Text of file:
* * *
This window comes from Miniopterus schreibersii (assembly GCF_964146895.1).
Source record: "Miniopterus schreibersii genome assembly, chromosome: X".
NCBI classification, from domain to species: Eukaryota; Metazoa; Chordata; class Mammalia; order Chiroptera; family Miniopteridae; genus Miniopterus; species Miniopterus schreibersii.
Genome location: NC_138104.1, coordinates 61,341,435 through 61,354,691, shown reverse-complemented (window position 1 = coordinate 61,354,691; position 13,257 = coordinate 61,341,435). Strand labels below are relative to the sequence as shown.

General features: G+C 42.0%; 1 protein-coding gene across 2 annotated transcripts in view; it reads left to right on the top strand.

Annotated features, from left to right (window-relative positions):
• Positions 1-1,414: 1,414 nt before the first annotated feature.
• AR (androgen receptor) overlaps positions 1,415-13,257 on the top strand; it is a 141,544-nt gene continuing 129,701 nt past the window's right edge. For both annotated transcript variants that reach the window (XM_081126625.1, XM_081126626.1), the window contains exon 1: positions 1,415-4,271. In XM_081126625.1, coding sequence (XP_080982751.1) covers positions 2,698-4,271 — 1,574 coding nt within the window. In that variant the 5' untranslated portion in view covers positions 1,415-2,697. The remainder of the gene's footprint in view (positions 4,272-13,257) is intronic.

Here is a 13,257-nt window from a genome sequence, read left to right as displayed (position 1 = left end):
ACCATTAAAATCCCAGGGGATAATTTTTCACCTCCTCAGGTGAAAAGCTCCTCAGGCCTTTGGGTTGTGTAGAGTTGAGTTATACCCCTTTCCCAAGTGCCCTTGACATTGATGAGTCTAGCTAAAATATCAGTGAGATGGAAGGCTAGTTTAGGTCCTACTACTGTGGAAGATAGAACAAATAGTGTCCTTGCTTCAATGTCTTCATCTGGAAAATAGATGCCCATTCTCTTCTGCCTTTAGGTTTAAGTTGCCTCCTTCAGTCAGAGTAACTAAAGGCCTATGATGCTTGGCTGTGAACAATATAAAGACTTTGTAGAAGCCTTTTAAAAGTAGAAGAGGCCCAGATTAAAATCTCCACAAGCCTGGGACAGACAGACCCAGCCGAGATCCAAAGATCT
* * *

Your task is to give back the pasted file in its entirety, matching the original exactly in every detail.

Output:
This window comes from Miniopterus schreibersii (assembly GCF_964146895.1).
Source record: "Miniopterus schreibersii genome assembly, chromosome: X".
NCBI classification, from domain to species: Eukaryota; Metazoa; Chordata; class Mammalia; order Chiroptera; family Miniopteridae; genus Miniopterus; species Miniopterus schreibersii.
Genome location: NC_138104.1, coordinates 61,341,435 through 61,354,691, shown reverse-complemented (window position 1 = coordinate 61,354,691; position 13,257 = coordinate 61,341,435). Strand labels below are relative to the sequence as shown.

General features: G+C 42.0%; 1 protein-coding gene across 2 annotated transcripts in view; it reads left to right on the top strand.

Annotated features, from left to right (window-relative positions):
• Positions 1-1,414: 1,414 nt before the first annotated feature.
• AR (androgen receptor) overlaps positions 1,415-13,257 on the top strand; it is a 141,544-nt gene continuing 129,701 nt past the window's right edge. For both annotated transcript variants that reach the window (XM_081126625.1, XM_081126626.1), the window contains exon 1: positions 1,415-4,271. In XM_081126625.1, coding sequence (XP_080982751.1) covers positions 2,698-4,271 — 1,574 coding nt within the window. In that variant the 5' untranslated portion in view covers positions 1,415-2,697. The remainder of the gene's footprint in view (positions 4,272-13,257) is intronic.

Here is a 13,257-nt window from a genome sequence, read left to right as displayed (position 1 = left end):
ACCATTAAAATCCCAGGGGATAATTTTTCACCTCCTCAGGTGAAAAGCTCCTCAGGCCTTTGGGTTGTGTAGAGTTGAGTTATACCCCTTTCCCAAGTGCCCTTGACATTGATGAGTCTAGCTAAAATATCAGTGAGATGGAAGGCTAGTTTAGGTCCTACTACTGTGGAAGATAGAACAAATAGTGTCCTTGCTTCAATGTCTTCATCTGGAAAATAGATGCCCATTCTCTTCTGCCTTTAGGTTTAAGTTGCCTCCTTCAGTCAGAGTAACTAAAGGCCTATGATGCTTGGCTGTGAACAATATAAAGACTTTGTAGAAGCCTTTTAAAAGTAGAAGAGGCCCAGATTAAAATCTCCACAAGCCTGGGACAGACAGACCCAGCCGAGATCCAAAGATCT